“Few performers have Mr. Pierce’s energy and aplomb on stage,” wrote the San Francisco Examiner reviewer in 1990. “This man is an entertainer; he enjoys himself up there, lustfully commanding our attention and admiration.”
In the 1970s he brought his show for a limited run to the Fortune Theatre in London’s West End.
Copyright control | 18309
A play about Mikhail Kuzmin, a gay poet from early 1900s Russia, “The Trout Breaks the Ice” is based on the life of Kuzmin, who disappeared into the official obscurity imposed by the Soviets on artists considered deviant or who were out of favour. The play’s success comes amid fears that the relative freedom enjoyed by Russian theatre is under threat.
Kuzmin was celebrated in his day for his poems on love and loss but from 1929 until the end of the Soviet Union his work was not published.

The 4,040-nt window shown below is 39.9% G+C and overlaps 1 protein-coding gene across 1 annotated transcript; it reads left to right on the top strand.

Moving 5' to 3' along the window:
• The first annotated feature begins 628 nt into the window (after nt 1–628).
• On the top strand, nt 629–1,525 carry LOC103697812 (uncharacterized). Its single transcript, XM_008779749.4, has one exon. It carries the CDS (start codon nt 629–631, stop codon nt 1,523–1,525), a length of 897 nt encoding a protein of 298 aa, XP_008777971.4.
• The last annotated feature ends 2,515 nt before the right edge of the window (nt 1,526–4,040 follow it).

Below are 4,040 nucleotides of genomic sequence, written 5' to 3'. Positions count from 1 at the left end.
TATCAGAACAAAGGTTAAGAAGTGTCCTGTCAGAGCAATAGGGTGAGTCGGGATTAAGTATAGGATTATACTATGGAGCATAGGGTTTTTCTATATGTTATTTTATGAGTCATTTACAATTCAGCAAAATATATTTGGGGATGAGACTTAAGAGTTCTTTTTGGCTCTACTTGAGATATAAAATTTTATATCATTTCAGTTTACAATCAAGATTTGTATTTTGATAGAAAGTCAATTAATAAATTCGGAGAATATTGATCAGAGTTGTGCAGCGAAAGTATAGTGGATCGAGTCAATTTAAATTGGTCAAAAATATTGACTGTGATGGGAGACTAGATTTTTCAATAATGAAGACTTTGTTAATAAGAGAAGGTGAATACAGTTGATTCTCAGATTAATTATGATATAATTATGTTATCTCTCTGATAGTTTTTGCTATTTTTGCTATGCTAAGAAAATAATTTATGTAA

Ilya Romashko, who plays an older Kuzmin remembering his youth, said he believed Trout was not meant as a direct commentary on modern Russia. “It is really about pure emotions and a heart that loves and wants to be loved. I think that we managed to jump over that simple question, what it means to be gay in Russia, which is good. Although at the very beginning there were concerns of how it would be received.”
Mikhail Alekseevich Kuzmin was born on October 18 [O.S. October 6] 1872, and died on March 1, 1936.
The Bijou’s “attractive” entrance | Daniel Maurer | 18308
The Bijou was a sex club and cinema in New York’s gay district, which opened around 1990, with a colourful history. Writing in Bedford and Bowery, Lance Richardson gives us a tour.